Mayor Libby Schaaf has hired a consultant for $300,000 to work part time for eight months – waiving the competitive bidding process – to establish a new Department of Transportation for the City of Oakland.
Jeffrey Tumlin, who started working in Oakland on July 11, is helping to create the transportation department, which will take over some of the functions of the existing Oakland Public Works Department.
The transportation department would play a major role in the spending much of the $600 million infrastructure bond measure that is on the November ballot.
Tumlin is principal of Nelson/Nygaard Consulting Associates, a firm that provides consulting services in “paratransit and mobility management, walking and bicycling facilities and design and parking management,” according to a city staff report.
“Mr. Tumlin…has committed to providing approximately 75 percent of his time for a period of eight months assisting the city to establish the (department),” said a May 2016 report from the City Administrator’s Office.
According to Mayor Schaaf, he is serving as interim director of the Department of Transportation.
Tumlin is being paid from funds allocated by the City Council to establish the Department of Transportation, $500,000 in the 2015-2016 city budget and $1 million in the 2016-2017 budget.
“A better Oakland starts with better streets today, in every part of our city. We need a world-class transportation department to take a fresh look at our streets,” said Mayor Schaaf in a media release.
Carroll Fife, a representative of OaklandWorks, raised concerns about Schaaf’s decision to hire the expensive consultant.
“We have a lot of questions about this,” said Fife. “Why is someone being paid $300,000 out of our taxes to do a part-time job for which there was no transparent bid process? Is this the way the money from the infrastructure bond will be used – as a piggy bank for expensive consultants? And why is there so little diversity in those hired to make major economic and planning decisions for the city?”
Oakland’s exiting Public Works Department has 785 employees, the second largest department in the city after the police department.
Once the new Department of Transportation is fully operational, it is projected to have 270 full time employees, and public works will have 590 employees.
The two departments will have a total of 860 employees, an increase of 75 city staff.
Staff is predicting that the City of Oakland may have trouble in the future paying for the two new departments.
“Both departments may face significant challenges in balancing their funds in FY2017-19 budgets because many of them contain structural deficits,” in addition to a possible “further reduction in State Gas Tax revenues due to low prices and decreasing consumption,” according to the staff report.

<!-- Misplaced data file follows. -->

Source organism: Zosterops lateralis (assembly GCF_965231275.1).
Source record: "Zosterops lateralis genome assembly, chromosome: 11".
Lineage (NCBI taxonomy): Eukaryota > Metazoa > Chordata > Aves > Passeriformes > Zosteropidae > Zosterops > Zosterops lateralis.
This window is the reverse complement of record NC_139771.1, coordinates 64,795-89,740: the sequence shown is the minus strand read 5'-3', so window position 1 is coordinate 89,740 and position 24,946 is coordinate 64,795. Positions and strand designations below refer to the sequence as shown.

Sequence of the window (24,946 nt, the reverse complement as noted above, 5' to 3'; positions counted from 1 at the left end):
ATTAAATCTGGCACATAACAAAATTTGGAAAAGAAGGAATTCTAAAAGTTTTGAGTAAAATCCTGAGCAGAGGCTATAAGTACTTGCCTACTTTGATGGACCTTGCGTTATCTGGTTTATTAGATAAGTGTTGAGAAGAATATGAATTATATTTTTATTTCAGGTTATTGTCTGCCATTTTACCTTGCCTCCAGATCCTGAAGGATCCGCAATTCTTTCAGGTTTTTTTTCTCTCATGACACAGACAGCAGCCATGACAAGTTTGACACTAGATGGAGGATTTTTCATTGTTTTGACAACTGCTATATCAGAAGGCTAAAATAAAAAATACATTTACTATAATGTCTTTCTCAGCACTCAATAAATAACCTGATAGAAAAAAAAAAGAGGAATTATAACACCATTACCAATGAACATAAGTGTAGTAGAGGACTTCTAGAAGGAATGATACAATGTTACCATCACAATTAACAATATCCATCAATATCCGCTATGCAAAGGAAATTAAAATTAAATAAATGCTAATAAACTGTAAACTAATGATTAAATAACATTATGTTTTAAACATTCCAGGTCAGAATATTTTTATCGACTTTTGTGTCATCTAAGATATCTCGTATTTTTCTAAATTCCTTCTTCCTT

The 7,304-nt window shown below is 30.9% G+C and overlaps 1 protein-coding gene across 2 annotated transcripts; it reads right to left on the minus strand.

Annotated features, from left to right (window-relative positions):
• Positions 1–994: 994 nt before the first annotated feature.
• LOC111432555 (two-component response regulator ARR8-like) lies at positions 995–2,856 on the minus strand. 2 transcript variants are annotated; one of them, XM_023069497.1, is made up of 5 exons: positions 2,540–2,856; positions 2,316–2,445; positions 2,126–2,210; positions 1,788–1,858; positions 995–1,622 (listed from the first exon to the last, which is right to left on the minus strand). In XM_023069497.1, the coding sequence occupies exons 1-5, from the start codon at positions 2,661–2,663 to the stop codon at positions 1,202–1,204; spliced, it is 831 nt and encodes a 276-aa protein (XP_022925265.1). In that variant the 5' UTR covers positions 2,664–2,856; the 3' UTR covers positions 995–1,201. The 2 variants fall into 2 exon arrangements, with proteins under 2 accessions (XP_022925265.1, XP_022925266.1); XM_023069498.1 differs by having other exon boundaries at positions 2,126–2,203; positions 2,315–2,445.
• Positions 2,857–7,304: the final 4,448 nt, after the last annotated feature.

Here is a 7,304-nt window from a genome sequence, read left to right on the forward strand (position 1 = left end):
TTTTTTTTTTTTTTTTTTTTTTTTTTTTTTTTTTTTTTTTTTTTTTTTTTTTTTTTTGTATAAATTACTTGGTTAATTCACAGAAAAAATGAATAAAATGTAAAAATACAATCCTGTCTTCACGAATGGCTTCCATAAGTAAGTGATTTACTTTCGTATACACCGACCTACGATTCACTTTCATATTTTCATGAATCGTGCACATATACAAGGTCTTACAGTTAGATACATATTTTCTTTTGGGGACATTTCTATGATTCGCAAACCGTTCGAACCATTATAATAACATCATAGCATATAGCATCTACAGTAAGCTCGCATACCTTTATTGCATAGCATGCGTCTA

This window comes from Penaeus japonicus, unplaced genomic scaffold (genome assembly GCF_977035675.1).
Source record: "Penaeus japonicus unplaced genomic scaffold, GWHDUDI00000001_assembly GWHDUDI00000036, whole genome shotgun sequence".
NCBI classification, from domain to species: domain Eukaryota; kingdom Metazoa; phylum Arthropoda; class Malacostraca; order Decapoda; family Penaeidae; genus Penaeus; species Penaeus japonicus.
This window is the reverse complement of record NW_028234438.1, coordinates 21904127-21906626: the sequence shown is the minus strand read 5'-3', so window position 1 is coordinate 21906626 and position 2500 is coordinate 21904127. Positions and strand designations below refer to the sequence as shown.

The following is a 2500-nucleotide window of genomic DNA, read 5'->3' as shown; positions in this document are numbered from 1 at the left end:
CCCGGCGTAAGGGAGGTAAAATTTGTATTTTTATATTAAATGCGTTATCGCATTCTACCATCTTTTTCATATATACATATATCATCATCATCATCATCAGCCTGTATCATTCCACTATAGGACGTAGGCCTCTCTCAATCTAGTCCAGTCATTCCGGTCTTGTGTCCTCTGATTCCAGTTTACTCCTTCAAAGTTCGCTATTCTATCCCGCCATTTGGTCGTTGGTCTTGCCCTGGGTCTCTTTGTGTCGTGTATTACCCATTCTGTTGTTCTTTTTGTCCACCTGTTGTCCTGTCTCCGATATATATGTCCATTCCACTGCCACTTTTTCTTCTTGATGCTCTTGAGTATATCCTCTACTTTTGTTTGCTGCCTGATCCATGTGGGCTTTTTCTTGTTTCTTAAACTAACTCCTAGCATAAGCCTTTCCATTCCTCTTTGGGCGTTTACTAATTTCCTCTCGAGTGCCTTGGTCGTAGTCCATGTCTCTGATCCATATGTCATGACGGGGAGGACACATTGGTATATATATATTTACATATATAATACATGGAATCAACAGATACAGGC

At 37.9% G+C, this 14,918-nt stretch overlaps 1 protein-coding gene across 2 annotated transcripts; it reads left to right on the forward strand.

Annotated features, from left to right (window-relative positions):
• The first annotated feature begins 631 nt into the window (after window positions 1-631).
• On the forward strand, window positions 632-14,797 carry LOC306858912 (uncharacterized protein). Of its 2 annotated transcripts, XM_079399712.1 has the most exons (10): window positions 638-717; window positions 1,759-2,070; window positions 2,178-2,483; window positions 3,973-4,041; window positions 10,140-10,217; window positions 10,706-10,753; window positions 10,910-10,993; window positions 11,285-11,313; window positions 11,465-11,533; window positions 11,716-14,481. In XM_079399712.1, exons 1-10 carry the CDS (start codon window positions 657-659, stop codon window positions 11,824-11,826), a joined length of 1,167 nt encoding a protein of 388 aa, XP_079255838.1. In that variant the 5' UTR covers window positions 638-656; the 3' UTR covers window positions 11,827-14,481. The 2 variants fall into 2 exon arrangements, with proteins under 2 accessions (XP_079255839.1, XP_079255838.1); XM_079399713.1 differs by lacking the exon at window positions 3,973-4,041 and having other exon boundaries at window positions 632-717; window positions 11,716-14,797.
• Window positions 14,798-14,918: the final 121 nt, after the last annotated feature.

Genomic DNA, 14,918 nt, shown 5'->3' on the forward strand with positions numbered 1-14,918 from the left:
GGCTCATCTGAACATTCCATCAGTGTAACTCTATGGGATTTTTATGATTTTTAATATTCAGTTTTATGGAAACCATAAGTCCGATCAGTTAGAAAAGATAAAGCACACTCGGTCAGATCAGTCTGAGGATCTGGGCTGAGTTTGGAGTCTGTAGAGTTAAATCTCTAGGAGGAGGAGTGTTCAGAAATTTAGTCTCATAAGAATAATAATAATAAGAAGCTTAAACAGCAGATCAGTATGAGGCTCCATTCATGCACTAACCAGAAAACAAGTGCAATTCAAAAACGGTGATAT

The two departments will overlap and coordinate their work but will have separate responsibilities, according to the staff report.
The Department of Transportation will focus “on the surface of the roadway, including services for all users of those roadways,” for example, street paving, bicycle lanes, pedestrian safety, lighting, parking enforcement and signage, the report said.
Public works will focus on “the services underneath and outside the roadway,” for example, sewers, watershed and storm drains, graffiti, facilities, parks and trees, refuse and recycling.
The new transportation department would help spend up to $350 million that is earmarked for transportation in the $600 million November bond measure.
Brian Beveridge of the West Oakland Environmental Indicators Project raised questions about why the new department was formed. “I think this is a really big shake up that has not been made clear to the people of Oakland,” he said.
“The first question is why is it necessary? What’s wrong with Public Works now? The second question is why do we need an outsider instead of directing the staff to plan this division of responsibilities?” he asked.
In her media release announcing the department of transportation, Mayor Schaaf praised consultant Jeff Tumlin.
“Jeff gets Oakland and understands how to get things done…(We) will benefit from his years of experience in building safer, more vibrant and more equitable communities,” she said.